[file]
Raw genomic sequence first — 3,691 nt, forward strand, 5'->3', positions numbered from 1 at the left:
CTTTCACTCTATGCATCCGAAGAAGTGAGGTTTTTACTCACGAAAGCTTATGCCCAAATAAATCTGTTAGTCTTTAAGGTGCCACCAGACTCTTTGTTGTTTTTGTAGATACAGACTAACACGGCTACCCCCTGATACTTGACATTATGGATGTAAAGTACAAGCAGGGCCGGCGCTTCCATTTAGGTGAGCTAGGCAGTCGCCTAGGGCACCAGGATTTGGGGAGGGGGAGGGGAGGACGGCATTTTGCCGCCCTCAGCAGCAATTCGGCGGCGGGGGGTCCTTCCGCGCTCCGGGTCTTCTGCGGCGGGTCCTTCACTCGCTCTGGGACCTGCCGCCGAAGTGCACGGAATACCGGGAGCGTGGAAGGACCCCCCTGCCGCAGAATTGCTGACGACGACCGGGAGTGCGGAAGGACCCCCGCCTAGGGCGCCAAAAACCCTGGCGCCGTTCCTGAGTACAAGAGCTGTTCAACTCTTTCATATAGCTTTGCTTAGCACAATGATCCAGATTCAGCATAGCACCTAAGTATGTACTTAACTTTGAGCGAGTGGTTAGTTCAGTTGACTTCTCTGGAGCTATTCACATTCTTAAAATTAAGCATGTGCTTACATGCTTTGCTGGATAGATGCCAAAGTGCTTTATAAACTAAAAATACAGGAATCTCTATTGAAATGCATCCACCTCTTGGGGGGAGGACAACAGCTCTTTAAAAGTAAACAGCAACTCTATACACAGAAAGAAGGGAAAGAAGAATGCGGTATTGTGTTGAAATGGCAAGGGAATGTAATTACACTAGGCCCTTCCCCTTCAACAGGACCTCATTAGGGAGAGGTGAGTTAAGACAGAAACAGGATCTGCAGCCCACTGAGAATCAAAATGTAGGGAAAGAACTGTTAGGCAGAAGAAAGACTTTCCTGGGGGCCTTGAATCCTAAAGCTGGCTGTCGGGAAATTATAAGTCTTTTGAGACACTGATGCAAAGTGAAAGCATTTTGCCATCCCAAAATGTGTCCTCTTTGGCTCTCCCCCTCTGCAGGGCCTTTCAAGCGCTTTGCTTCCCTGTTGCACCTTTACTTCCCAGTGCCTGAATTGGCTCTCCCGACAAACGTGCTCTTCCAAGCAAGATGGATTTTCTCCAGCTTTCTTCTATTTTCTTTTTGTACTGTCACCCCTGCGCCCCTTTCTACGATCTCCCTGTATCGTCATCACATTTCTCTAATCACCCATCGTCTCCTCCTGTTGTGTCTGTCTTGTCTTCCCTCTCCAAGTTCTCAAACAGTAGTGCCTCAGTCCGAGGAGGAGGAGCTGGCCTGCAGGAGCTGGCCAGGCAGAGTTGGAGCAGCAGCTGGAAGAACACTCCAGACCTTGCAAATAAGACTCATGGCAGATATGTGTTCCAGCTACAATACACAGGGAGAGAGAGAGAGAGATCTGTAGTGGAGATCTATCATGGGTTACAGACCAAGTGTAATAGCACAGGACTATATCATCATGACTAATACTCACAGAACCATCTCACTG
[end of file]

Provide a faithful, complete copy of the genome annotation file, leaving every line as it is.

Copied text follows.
Raw genomic sequence first — 3,691 nt, forward strand, 5'->3', positions numbered from 1 at the left:
CTTTCACTCTATGCATCCGAAGAAGTGAGGTTTTTACTCACGAAAGCTTATGCCCAAATAAATCTGTTAGTCTTTAAGGTGCCACCAGACTCTTTGTTGTTTTTGTAGATACAGACTAACACGGCTACCCCCTGATACTTGACATTATGGATGTAAAGTACAAGCAGGGCCGGCGCTTCCATTTAGGTGAGCTAGGCAGTCGCCTAGGGCACCAGGATTTGGGGAGGGGGAGGGGAGGACGGCATTTTGCCGCCCTCAGCAGCAATTCGGCGGCGGGGGGTCCTTCCGCGCTCCGGGTCTTCTGCGGCGGGTCCTTCACTCGCTCTGGGACCTGCCGCCGAAGTGCACGGAATACCGGGAGCGTGGAAGGACCCCCCTGCCGCAGAATTGCTGACGACGACCGGGAGTGCGGAAGGACCCCCGCCTAGGGCGCCAAAAACCCTGGCGCCGTTCCTGAGTACAAGAGCTGTTCAACTCTTTCATATAGCTTTGCTTAGCACAATGATCCAGATTCAGCATAGCACCTAAGTATGTACTTAACTTTGAGCGAGTGGTTAGTTCAGTTGACTTCTCTGGAGCTATTCACATTCTTAAAATTAAGCATGTGCTTACATGCTTTGCTGGATAGATGCCAAAGTGCTTTATAAACTAAAAATACAGGAATCTCTATTGAAATGCATCCACCTCTTGGGGGGAGGACAACAGCTCTTTAAAAGTAAACAGCAACTCTATACACAGAAAGAAGGGAAAGAAGAATGCGGTATTGTGTTGAAATGGCAAGGGAATGTAATTACACTAGGCCCTTCCCCTTCAACAGGACCTCATTAGGGAGAGGTGAGTTAAGACAGAAACAGGATCTGCAGCCCACTGAGAATCAAAATGTAGGGAAAGAACTGTTAGGCAGAAGAAAGACTTTCCTGGGGGCCTTGAATCCTAAAGCTGGCTGTCGGGAAATTATAAGTCTTTTGAGACACTGATGCAAAGTGAAAGCATTTTGCCATCCCAAAATGTGTCCTCTTTGGCTCTCCCCCTCTGCAGGGCCTTTCAAGCGCTTTGCTTCCCTGTTGCACCTTTACTTCCCAGTGCCTGAATTGGCTCTCCCGACAAACGTGCTCTTCCAAGCAAGATGGATTTTCTCCAGCTTTCTTCTATTTTCTTTTTGTACTGTCACCCCTGCGCCCCTTTCTACGATCTCCCTGTATCGTCATCACATTTCTCTAATCACCCATCGTCTCCTCCTGTTGTGTCTGTCTTGTCTTCCCTCTCCAAGTTCTCAAACAGTAGTGCCTCAGTCCGAGGAGGAGGAGCTGGCCTGCAGGAGCTGGCCAGGCAGAGTTGGAGCAGCAGCTGGAAGAACACTCCAGACCTTGCAAATAAGACTCATGGCAGATATGTGTTCCAGCTACAATACACAGGGAGAGAGAGAGAGAGATCTGTAGTGGAGATCTATCATGGGTTACAGACCAAGTGTAATAGCACAGGACTATATCATCATGACTAATACTCACAGAACCATCTCACTG